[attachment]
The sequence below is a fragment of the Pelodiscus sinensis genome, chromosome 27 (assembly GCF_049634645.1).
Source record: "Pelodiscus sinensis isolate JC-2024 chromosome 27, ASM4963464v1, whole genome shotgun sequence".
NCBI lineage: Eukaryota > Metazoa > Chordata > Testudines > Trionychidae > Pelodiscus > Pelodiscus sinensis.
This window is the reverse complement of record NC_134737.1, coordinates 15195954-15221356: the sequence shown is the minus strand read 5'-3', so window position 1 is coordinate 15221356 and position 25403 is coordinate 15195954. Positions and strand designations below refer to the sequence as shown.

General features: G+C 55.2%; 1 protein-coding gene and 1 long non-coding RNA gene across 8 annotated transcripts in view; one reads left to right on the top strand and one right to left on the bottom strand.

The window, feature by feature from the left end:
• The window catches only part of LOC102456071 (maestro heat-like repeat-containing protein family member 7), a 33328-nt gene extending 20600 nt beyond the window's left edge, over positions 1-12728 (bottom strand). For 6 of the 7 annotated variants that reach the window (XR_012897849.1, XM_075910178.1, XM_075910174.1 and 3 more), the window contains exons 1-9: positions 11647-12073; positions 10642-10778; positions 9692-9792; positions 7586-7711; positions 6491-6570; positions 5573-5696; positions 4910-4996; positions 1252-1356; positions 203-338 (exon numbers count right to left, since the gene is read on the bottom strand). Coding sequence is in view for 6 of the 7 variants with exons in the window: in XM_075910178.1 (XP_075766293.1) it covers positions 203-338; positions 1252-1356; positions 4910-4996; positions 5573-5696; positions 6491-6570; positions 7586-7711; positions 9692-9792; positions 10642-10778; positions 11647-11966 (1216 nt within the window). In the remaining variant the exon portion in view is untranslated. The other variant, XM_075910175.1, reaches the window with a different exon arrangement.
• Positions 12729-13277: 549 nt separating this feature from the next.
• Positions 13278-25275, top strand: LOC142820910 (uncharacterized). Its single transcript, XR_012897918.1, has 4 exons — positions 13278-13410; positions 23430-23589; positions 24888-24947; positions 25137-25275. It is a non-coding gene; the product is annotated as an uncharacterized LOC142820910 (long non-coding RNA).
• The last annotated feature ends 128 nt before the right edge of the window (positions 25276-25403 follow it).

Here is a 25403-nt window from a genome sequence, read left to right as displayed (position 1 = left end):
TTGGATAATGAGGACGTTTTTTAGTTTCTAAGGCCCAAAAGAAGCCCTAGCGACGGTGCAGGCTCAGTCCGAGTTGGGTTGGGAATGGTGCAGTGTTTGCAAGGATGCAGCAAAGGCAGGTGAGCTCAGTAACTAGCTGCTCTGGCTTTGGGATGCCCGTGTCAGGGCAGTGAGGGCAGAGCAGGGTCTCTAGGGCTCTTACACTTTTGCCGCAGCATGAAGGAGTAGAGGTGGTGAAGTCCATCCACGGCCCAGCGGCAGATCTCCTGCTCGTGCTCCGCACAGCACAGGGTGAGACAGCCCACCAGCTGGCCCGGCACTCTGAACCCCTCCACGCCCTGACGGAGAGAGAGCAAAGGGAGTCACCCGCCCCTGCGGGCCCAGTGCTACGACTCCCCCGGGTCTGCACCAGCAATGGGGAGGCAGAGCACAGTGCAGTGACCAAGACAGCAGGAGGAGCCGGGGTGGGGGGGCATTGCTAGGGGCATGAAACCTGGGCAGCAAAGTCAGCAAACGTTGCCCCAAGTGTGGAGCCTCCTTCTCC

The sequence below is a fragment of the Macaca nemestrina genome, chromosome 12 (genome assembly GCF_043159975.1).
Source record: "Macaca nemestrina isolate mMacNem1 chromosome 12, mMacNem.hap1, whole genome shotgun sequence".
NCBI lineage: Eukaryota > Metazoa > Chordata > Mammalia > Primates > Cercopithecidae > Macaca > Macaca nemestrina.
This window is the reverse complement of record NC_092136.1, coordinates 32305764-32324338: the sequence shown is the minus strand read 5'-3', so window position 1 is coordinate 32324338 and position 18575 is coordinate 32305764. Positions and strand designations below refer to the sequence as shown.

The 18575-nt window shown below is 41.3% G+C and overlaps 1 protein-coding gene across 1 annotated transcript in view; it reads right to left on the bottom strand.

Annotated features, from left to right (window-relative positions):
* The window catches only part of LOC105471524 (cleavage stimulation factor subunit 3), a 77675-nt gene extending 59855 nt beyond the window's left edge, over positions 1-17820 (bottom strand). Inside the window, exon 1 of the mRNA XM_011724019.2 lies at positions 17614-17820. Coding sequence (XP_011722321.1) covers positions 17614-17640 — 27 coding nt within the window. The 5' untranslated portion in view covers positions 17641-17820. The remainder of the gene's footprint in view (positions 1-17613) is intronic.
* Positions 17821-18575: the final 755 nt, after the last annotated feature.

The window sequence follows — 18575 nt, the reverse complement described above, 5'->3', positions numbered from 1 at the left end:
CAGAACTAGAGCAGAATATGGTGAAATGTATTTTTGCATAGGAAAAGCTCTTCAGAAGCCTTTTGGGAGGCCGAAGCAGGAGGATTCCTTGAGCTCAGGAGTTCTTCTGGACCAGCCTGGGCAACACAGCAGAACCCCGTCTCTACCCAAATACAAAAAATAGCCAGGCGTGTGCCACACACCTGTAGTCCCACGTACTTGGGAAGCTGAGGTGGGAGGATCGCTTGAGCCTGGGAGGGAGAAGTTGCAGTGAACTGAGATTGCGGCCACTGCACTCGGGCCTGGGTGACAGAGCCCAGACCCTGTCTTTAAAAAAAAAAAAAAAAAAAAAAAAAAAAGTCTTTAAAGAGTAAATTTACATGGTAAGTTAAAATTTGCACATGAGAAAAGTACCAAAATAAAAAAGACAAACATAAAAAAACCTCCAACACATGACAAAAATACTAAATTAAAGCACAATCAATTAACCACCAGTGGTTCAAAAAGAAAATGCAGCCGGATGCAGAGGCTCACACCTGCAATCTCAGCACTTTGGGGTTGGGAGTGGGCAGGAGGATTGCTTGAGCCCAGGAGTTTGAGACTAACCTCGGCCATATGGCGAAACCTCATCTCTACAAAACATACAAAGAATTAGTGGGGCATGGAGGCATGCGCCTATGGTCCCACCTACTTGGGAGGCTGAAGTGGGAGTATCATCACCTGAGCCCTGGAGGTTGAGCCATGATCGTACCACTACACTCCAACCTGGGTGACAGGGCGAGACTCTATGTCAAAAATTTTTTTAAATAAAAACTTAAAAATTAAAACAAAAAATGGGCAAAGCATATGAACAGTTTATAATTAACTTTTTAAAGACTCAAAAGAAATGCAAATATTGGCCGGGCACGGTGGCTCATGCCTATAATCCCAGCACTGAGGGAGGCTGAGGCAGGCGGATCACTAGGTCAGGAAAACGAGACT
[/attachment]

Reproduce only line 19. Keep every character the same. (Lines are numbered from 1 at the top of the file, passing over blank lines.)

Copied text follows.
* The window catches only part of LOC105471524 (cleavage stimulation factor subunit 3), a 77675-nt gene extending 59855 nt beyond the window's left edge, over positions 1-17820 (bottom strand). Inside the window, exon 1 of the mRNA XM_011724019.2 lies at positions 17614-17820. Coding sequence (XP_011722321.1) covers positions 17614-17640 — 27 coding nt within the window. The 5' untranslated portion in view covers positions 17641-17820. The remainder of the gene's footprint in view (positions 1-17613) is intronic.